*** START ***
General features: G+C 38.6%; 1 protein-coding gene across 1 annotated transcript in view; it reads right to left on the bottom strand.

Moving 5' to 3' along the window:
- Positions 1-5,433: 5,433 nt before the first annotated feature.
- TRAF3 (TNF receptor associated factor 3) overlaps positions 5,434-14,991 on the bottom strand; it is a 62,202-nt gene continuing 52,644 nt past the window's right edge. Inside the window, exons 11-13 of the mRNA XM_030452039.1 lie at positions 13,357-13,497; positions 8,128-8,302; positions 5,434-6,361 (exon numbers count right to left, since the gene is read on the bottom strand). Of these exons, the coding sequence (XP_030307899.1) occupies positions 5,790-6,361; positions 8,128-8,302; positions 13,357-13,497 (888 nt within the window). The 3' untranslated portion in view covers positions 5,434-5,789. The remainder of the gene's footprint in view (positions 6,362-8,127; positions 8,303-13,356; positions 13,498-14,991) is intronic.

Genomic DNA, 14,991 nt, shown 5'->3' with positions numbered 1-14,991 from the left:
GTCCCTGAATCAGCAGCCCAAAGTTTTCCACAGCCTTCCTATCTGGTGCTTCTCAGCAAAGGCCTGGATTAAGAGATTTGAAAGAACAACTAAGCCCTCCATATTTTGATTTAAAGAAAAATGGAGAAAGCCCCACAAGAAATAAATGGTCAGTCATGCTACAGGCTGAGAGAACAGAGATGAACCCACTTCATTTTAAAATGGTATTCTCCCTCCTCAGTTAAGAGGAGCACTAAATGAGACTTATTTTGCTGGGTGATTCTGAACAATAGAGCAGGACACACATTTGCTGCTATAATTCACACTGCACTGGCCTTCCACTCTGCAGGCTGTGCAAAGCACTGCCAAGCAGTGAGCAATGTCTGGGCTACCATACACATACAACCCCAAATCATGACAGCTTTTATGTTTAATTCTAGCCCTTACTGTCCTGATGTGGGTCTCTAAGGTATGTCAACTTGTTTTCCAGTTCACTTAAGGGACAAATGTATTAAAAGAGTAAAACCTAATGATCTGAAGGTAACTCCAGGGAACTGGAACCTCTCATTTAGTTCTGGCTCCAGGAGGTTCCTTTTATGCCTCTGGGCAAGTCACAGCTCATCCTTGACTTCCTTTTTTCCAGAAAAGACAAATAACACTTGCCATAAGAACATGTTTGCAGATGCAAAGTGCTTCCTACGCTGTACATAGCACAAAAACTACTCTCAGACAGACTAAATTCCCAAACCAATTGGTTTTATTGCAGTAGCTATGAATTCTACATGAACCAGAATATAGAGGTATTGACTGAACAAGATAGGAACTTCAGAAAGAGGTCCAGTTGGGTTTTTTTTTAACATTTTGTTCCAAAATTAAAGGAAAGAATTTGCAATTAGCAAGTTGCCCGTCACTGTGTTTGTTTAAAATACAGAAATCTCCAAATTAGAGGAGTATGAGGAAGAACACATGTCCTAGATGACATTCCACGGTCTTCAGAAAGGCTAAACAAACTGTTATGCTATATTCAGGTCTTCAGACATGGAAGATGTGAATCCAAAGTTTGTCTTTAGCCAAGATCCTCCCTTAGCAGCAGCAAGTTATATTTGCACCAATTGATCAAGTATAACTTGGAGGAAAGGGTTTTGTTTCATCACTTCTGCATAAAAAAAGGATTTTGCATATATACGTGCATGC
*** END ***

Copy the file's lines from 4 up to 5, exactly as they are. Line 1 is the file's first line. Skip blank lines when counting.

- TRAF3 (TNF receptor associated factor 3) overlaps positions 5,434-14,991 on the bottom strand; it is a 62,202-nt gene continuing 52,644 nt past the window's right edge. Inside the window, exons 11-13 of the mRNA XM_030452039.1 lie at positions 13,357-13,497; positions 8,128-8,302; positions 5,434-6,361 (exon numbers count right to left, since the gene is read on the bottom strand). Of these exons, the coding sequence (XP_030307899.1) occupies positions 5,790-6,361; positions 8,128-8,302; positions 13,357-13,497 (888 nt within the window). The 3' untranslated portion in view covers positions 5,434-5,789. The remainder of the gene's footprint in view (positions 6,362-8,127; positions 8,303-13,356; positions 13,498-14,991) is intronic.

Genomic DNA, 14,991 nt, shown 5'->3' with positions numbered 1-14,991 from the left: